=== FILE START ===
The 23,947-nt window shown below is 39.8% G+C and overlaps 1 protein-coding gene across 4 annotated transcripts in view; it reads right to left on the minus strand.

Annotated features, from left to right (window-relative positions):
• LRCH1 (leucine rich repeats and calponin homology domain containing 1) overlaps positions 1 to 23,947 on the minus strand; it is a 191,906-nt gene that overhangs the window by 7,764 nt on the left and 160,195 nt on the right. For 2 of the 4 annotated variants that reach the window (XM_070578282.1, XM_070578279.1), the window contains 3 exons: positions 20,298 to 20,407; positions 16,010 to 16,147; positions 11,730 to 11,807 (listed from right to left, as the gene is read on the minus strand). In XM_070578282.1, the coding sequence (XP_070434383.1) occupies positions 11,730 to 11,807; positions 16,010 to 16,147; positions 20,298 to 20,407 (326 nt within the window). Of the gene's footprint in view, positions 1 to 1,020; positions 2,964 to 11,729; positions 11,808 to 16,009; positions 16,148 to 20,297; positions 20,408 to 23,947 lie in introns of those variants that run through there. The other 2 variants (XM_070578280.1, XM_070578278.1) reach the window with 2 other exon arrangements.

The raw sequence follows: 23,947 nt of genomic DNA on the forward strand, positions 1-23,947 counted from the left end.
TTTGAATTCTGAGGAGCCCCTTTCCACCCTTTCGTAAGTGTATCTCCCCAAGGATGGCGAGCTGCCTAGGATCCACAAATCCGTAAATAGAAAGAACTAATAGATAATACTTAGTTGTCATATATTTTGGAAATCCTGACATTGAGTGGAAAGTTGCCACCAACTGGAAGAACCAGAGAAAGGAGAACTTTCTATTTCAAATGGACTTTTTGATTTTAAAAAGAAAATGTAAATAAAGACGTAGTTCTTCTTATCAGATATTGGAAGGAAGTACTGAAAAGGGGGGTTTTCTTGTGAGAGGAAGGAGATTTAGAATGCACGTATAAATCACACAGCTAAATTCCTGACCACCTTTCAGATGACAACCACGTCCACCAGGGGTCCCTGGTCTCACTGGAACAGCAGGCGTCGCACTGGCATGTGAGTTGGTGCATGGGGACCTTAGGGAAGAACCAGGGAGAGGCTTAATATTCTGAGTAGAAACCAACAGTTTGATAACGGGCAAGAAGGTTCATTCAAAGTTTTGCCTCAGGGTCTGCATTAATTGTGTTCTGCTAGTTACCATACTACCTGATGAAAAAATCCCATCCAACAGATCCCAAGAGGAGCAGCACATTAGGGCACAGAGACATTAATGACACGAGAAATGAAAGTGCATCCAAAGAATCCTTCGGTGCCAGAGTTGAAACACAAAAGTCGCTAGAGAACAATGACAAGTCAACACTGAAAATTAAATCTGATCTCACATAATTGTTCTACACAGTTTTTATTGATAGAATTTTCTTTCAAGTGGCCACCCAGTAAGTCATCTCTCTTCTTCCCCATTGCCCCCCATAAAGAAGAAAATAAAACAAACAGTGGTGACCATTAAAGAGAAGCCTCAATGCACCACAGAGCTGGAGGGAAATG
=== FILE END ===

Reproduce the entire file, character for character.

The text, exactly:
The 23,947-nt window shown below is 39.8% G+C and overlaps 1 protein-coding gene across 4 annotated transcripts in view; it reads right to left on the minus strand.

Annotated features, from left to right (window-relative positions):
• LRCH1 (leucine rich repeats and calponin homology domain containing 1) overlaps positions 1 to 23,947 on the minus strand; it is a 191,906-nt gene that overhangs the window by 7,764 nt on the left and 160,195 nt on the right. For 2 of the 4 annotated variants that reach the window (XM_070578282.1, XM_070578279.1), the window contains 3 exons: positions 20,298 to 20,407; positions 16,010 to 16,147; positions 11,730 to 11,807 (listed from right to left, as the gene is read on the minus strand). In XM_070578282.1, the coding sequence (XP_070434383.1) occupies positions 11,730 to 11,807; positions 16,010 to 16,147; positions 20,298 to 20,407 (326 nt within the window). Of the gene's footprint in view, positions 1 to 1,020; positions 2,964 to 11,729; positions 11,808 to 16,009; positions 16,148 to 20,297; positions 20,408 to 23,947 lie in introns of those variants that run through there. The other 2 variants (XM_070578280.1, XM_070578278.1) reach the window with 2 other exon arrangements.

The raw sequence follows: 23,947 nt of genomic DNA on the forward strand, positions 1-23,947 counted from the left end.
TTTGAATTCTGAGGAGCCCCTTTCCACCCTTTCGTAAGTGTATCTCCCCAAGGATGGCGAGCTGCCTAGGATCCACAAATCCGTAAATAGAAAGAACTAATAGATAATACTTAGTTGTCATATATTTTGGAAATCCTGACATTGAGTGGAAAGTTGCCACCAACTGGAAGAACCAGAGAAAGGAGAACTTTCTATTTCAAATGGACTTTTTGATTTTAAAAAGAAAATGTAAATAAAGACGTAGTTCTTCTTATCAGATATTGGAAGGAAGTACTGAAAAGGGGGGTTTTCTTGTGAGAGGAAGGAGATTTAGAATGCACGTATAAATCACACAGCTAAATTCCTGACCACCTTTCAGATGACAACCACGTCCACCAGGGGTCCCTGGTCTCACTGGAACAGCAGGCGTCGCACTGGCATGTGAGTTGGTGCATGGGGACCTTAGGGAAGAACCAGGGAGAGGCTTAATATTCTGAGTAGAAACCAACAGTTTGATAACGGGCAAGAAGGTTCATTCAAAGTTTTGCCTCAGGGTCTGCATTAATTGTGTTCTGCTAGTTACCATACTACCTGATGAAAAAATCCCATCCAACAGATCCCAAGAGGAGCAGCACATTAGGGCACAGAGACATTAATGACACGAGAAATGAAAGTGCATCCAAAGAATCCTTCGGTGCCAGAGTTGAAACACAAAAGTCGCTAGAGAACAATGACAAGTCAACACTGAAAATTAAATCTGATCTCACATAATTGTTCTACACAGTTTTTATTGATAGAATTTTCTTTCAAGTGGCCACCCAGTAAGTCATCTCTCTTCTTCCCCATTGCCCCCCATAAAGAAGAAAATAAAACAAACAGTGGTGACCATTAAAGAGAAGCCTCAATGCACCACAGAGCTGGAGGGAAATG